Russia’s finance minister has resigned, following strong criticism from the president.
Alexei Kudrin had been told by Dmitry Medvedev he had only one course of action, after saying he would not be part of a future government if the country’s two main leaders swap roles.
The president said at the weekend that he proposed changing places with Prime Minister Vladimir Putin next year.
Kudrin replied that in such a scenario he would “definitely refuse” to serve in a government headed by Medvedev.
Kudrin has cited differences over economic policy, but some analysts believe the real axe he has to grind concerns the prime minister’s job.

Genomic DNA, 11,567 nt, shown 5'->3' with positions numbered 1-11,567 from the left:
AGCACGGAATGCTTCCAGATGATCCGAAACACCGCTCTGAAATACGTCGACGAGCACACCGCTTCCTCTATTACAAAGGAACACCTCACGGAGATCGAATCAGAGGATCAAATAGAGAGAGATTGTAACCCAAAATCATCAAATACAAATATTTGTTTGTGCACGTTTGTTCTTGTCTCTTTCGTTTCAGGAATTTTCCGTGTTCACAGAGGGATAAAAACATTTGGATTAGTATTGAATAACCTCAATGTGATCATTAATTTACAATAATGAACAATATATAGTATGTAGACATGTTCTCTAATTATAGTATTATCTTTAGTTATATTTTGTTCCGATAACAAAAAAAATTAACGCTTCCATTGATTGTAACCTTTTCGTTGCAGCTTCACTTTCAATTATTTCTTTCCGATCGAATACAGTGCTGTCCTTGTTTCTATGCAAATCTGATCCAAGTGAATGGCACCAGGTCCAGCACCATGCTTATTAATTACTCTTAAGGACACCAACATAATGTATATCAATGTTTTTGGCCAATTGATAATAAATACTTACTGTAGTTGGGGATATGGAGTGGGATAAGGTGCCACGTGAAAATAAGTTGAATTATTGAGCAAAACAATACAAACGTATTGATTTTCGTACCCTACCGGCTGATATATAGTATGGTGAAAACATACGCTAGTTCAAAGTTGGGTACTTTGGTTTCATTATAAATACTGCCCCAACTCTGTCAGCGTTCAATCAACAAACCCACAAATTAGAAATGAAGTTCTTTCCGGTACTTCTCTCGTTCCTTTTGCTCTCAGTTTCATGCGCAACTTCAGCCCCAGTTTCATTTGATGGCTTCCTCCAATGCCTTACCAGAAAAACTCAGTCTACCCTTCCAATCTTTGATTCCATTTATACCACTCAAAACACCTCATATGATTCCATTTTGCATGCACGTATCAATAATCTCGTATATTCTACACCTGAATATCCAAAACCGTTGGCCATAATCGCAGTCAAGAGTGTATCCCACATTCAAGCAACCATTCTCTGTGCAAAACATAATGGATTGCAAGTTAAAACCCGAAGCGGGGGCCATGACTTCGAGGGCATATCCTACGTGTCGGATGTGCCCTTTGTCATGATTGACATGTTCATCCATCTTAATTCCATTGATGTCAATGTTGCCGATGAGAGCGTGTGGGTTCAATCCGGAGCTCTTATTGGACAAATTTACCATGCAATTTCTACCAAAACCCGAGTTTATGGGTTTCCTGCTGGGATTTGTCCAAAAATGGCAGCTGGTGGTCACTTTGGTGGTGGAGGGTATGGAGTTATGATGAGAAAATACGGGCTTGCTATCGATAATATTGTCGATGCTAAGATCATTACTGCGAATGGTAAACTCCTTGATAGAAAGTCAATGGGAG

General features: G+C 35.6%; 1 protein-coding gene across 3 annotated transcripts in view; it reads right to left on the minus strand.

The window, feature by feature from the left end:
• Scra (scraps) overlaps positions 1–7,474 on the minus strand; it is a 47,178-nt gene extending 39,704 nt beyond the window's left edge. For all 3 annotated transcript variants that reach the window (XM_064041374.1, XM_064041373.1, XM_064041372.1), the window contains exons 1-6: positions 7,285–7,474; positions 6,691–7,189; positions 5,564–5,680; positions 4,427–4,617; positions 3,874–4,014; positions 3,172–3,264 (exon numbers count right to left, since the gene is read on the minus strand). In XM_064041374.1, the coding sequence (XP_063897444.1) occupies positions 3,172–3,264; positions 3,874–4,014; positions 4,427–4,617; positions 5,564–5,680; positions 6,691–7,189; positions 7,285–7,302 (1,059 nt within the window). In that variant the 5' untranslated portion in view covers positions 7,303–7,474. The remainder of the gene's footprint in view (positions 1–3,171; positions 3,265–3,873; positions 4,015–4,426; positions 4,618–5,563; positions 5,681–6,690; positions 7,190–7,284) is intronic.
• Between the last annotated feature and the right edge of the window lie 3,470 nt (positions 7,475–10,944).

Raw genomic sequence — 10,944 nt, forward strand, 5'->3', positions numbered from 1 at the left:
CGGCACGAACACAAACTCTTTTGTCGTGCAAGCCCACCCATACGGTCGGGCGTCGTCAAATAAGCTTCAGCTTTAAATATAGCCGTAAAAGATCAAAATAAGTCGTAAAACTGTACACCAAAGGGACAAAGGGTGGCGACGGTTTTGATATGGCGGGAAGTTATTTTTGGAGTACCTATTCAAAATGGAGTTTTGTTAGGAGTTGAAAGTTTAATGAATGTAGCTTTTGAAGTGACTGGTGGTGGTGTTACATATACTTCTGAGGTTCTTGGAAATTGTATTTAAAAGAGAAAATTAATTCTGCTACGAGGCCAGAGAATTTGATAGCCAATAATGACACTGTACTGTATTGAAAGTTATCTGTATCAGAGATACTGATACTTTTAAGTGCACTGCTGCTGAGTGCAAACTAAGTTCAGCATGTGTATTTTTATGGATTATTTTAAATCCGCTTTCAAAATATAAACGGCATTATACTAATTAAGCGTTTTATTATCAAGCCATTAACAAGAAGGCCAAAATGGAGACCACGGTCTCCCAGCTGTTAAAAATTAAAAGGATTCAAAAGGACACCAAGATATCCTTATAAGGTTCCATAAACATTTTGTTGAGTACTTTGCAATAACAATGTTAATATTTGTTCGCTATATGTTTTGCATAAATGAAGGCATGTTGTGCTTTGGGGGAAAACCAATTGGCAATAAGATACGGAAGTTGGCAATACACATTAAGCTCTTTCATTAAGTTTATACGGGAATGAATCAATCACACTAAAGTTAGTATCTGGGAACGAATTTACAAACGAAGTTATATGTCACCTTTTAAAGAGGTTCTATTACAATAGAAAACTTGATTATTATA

Some observers say Kudrin’s move might be a political manoeuvre, making his mark now to stake his own claim to the premiership in the future.
“I would even expect the first prime minister whom Putin designates right after the 2012 elections to be a prime minister lasting about one year – a temporary premier, and later it’s completely possible that Kudrin will take his place,” said analyst Nikolai Petrov of the Moscow Carnegie Centre.
Some believe the proposed power carve-up risks making a mockery of next year’s elections and Russia’s political landscape.
Alarmed by the prospect of Putin back as president for perhaps another two terms, former USSR leader Mikhail Gorbachev has said there will be no progress unless the entire system is replaced.